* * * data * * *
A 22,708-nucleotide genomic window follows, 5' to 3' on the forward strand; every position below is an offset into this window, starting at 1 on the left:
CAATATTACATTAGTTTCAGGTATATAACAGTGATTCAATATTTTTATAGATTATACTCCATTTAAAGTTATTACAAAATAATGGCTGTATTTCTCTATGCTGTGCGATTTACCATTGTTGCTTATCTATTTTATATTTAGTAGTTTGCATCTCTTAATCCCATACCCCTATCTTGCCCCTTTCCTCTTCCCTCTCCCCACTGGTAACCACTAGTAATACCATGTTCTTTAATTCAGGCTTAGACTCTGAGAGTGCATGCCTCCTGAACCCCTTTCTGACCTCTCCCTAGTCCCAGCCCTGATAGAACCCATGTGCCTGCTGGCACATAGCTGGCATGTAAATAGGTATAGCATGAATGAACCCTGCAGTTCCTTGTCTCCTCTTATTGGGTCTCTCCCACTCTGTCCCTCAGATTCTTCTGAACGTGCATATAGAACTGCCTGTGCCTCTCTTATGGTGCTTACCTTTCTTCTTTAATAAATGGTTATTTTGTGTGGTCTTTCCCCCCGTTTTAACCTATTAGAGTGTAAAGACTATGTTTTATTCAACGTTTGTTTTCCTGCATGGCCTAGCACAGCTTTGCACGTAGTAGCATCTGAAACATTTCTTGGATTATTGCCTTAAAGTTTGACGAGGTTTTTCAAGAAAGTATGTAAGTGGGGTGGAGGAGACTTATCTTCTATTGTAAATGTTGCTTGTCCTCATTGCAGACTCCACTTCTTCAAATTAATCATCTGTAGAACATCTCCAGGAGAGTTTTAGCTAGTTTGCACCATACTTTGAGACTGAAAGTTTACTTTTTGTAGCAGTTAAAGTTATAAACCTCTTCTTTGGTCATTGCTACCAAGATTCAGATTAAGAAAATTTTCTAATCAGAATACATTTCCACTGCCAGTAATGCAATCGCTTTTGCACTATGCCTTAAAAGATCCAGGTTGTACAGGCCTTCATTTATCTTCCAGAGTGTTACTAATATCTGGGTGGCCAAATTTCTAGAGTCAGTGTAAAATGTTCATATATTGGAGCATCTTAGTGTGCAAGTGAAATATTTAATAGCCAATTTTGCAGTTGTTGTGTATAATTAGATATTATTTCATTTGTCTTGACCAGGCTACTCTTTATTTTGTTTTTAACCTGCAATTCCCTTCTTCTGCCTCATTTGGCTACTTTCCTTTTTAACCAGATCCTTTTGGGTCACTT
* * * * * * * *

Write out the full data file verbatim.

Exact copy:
A 22,708-nucleotide genomic window follows, 5' to 3' on the forward strand; every position below is an offset into this window, starting at 1 on the left:
CAATATTACATTAGTTTCAGGTATATAACAGTGATTCAATATTTTTATAGATTATACTCCATTTAAAGTTATTACAAAATAATGGCTGTATTTCTCTATGCTGTGCGATTTACCATTGTTGCTTATCTATTTTATATTTAGTAGTTTGCATCTCTTAATCCCATACCCCTATCTTGCCCCTTTCCTCTTCCCTCTCCCCACTGGTAACCACTAGTAATACCATGTTCTTTAATTCAGGCTTAGACTCTGAGAGTGCATGCCTCCTGAACCCCTTTCTGACCTCTCCCTAGTCCCAGCCCTGATAGAACCCATGTGCCTGCTGGCACATAGCTGGCATGTAAATAGGTATAGCATGAATGAACCCTGCAGTTCCTTGTCTCCTCTTATTGGGTCTCTCCCACTCTGTCCCTCAGATTCTTCTGAACGTGCATATAGAACTGCCTGTGCCTCTCTTATGGTGCTTACCTTTCTTCTTTAATAAATGGTTATTTTGTGTGGTCTTTCCCCCCGTTTTAACCTATTAGAGTGTAAAGACTATGTTTTATTCAACGTTTGTTTTCCTGCATGGCCTAGCACAGCTTTGCACGTAGTAGCATCTGAAACATTTCTTGGATTATTGCCTTAAAGTTTGACGAGGTTTTTCAAGAAAGTATGTAAGTGGGGTGGAGGAGACTTATCTTCTATTGTAAATGTTGCTTGTCCTCATTGCAGACTCCACTTCTTCAAATTAATCATCTGTAGAACATCTCCAGGAGAGTTTTAGCTAGTTTGCACCATACTTTGAGACTGAAAGTTTACTTTTTGTAGCAGTTAAAGTTATAAACCTCTTCTTTGGTCATTGCTACCAAGATTCAGATTAAGAAAATTTTCTAATCAGAATACATTTCCACTGCCAGTAATGCAATCGCTTTTGCACTATGCCTTAAAAGATCCAGGTTGTACAGGCCTTCATTTATCTTCCAGAGTGTTACTAATATCTGGGTGGCCAAATTTCTAGAGTCAGTGTAAAATGTTCATATATTGGAGCATCTTAGTGTGCAAGTGAAATATTTAATAGCCAATTTTGCAGTTGTTGTGTATAATTAGATATTATTTCATTTGTCTTGACCAGGCTACTCTTTATTTTGTTTTTAACCTGCAATTCCCTTCTTCTGCCTCATTTGGCTACTTTCCTTTTTAACCAGATCCTTTTGGGTCACTT